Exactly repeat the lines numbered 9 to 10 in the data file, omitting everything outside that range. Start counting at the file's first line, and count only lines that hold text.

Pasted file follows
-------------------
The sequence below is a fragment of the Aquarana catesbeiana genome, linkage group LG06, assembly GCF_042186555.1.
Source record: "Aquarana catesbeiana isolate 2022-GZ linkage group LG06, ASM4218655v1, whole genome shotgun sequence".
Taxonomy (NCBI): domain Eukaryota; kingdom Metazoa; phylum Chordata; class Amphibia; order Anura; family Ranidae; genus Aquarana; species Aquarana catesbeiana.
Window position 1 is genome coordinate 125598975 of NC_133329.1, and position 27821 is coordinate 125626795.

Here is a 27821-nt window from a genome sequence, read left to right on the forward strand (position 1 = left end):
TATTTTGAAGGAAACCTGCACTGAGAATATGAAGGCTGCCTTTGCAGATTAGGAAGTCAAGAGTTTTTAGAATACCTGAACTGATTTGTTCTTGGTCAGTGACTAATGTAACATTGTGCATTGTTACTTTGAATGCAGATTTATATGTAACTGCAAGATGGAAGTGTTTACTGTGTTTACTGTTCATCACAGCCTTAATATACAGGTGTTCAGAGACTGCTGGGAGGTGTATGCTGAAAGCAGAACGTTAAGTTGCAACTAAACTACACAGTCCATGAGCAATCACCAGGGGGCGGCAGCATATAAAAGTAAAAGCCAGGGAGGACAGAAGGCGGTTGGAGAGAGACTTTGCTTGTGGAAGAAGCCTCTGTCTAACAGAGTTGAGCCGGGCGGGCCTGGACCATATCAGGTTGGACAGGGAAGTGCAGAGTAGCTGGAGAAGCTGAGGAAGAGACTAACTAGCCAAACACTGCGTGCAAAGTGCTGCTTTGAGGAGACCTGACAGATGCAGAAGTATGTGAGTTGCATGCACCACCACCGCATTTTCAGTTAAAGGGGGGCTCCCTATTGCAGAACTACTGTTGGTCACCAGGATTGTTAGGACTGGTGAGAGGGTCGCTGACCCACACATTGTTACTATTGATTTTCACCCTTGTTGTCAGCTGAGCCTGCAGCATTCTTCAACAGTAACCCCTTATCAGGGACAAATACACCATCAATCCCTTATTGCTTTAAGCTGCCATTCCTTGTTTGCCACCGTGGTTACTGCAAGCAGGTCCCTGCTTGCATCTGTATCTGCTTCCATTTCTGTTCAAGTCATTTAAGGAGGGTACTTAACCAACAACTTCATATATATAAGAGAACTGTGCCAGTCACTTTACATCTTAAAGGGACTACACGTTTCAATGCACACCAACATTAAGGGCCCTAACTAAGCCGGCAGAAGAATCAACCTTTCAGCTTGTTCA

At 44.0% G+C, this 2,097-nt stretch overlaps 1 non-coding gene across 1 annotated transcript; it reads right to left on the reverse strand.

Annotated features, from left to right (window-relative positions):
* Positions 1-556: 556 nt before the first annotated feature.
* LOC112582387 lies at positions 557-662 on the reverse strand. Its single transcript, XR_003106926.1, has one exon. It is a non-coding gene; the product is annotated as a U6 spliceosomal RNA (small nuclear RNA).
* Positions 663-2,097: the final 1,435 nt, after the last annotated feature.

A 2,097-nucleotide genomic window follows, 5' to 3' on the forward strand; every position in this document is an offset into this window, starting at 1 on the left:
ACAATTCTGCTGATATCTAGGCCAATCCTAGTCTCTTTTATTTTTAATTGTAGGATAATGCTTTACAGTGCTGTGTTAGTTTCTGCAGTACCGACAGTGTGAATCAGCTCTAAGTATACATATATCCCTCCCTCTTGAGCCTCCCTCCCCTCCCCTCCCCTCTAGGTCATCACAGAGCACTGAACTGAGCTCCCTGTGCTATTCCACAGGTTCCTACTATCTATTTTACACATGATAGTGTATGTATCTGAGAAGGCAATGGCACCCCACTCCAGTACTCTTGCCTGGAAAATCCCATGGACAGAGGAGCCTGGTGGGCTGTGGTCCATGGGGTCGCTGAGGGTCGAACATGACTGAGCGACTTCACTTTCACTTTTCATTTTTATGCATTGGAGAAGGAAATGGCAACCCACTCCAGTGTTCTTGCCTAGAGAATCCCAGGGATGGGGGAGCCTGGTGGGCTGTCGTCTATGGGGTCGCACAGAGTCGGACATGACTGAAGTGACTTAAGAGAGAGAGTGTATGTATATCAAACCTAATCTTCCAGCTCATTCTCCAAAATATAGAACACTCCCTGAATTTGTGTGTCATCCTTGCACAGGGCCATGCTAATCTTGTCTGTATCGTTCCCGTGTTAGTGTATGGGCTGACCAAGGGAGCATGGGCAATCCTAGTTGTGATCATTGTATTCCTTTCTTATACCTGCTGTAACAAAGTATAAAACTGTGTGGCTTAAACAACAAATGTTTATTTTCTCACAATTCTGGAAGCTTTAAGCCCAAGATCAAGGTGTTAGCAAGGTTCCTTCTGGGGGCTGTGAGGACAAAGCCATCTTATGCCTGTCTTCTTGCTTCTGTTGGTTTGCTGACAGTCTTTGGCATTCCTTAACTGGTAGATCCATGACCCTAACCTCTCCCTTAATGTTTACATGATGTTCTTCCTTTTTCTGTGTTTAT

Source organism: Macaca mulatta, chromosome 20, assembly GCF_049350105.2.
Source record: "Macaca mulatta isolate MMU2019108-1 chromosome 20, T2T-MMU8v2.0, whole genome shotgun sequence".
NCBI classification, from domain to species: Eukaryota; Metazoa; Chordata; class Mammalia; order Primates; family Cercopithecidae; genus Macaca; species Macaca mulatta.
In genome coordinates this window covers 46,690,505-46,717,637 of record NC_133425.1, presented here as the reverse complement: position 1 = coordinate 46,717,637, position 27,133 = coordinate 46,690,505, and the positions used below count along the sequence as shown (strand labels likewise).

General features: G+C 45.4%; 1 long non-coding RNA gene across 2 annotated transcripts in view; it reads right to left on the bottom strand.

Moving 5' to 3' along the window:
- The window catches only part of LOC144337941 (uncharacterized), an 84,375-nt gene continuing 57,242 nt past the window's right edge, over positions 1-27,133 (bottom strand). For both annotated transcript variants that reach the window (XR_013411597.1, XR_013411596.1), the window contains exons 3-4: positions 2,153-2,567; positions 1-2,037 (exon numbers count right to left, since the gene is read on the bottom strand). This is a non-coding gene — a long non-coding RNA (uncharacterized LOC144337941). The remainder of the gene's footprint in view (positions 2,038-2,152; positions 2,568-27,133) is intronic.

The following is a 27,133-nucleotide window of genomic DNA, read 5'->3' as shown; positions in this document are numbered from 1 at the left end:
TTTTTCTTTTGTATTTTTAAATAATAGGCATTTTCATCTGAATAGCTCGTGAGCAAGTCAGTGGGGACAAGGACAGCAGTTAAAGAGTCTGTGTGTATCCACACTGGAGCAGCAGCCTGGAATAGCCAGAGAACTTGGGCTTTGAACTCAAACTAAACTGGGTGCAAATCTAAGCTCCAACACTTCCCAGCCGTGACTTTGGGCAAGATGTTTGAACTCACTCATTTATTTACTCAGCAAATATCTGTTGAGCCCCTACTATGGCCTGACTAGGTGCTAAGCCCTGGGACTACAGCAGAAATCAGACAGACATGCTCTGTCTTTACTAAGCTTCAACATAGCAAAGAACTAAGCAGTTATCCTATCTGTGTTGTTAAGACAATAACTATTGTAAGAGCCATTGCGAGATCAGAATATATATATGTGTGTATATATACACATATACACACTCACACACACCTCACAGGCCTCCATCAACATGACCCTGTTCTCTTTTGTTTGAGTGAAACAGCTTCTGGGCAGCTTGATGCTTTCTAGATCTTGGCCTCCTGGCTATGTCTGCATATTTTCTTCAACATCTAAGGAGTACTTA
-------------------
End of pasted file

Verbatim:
* Positions 1-556: 556 nt before the first annotated feature.
* LOC112582387 lies at positions 557-662 on the reverse strand. Its single transcript, XR_003106926.1, has one exon. It is a non-coding gene; the product is annotated as a U6 spliceosomal RNA (small nuclear RNA).